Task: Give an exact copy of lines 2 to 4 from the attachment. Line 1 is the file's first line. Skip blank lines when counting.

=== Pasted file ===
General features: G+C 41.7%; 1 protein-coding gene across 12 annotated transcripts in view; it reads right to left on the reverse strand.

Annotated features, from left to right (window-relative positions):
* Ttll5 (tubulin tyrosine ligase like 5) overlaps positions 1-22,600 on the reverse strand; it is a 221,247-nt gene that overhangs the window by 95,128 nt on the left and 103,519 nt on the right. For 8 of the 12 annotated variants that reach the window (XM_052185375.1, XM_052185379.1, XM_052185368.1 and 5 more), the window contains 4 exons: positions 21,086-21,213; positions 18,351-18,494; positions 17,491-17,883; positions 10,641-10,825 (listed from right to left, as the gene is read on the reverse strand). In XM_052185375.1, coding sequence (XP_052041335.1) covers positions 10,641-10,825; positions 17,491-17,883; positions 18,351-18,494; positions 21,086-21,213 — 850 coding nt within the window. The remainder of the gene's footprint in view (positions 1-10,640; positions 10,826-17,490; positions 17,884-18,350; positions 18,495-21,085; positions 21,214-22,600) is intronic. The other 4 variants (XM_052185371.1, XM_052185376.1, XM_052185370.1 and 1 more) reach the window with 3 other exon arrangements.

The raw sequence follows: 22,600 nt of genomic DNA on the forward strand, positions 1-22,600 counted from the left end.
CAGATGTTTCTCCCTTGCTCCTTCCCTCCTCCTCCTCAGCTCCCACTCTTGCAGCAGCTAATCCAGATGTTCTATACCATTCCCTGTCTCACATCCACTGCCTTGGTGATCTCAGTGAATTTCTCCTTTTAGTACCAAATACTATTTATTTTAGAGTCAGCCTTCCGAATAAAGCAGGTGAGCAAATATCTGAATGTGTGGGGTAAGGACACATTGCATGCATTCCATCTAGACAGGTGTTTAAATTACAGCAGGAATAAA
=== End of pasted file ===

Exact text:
Annotated features, from left to right (window-relative positions):
* Ttll5 (tubulin tyrosine ligase like 5) overlaps positions 1-22,600 on the reverse strand; it is a 221,247-nt gene that overhangs the window by 95,128 nt on the left and 103,519 nt on the right. For 8 of the 12 annotated variants that reach the window (XM_052185375.1, XM_052185379.1, XM_052185368.1 and 5 more), the window contains 4 exons: positions 21,086-21,213; positions 18,351-18,494; positions 17,491-17,883; positions 10,641-10,825 (listed from right to left, as the gene is read on the reverse strand). In XM_052185375.1, coding sequence (XP_052041335.1) covers positions 10,641-10,825; positions 17,491-17,883; positions 18,351-18,494; positions 21,086-21,213 — 850 coding nt within the window. The remainder of the gene's footprint in view (positions 1-10,640; positions 10,826-17,490; positions 17,884-18,350; positions 18,495-21,085; positions 21,214-22,600) is intronic. The other 4 variants (XM_052185371.1, XM_052185376.1, XM_052185370.1 and 1 more) reach the window with 3 other exon arrangements.

The raw sequence follows: 22,600 nt of genomic DNA on the forward strand, positions 1-22,600 counted from the left end.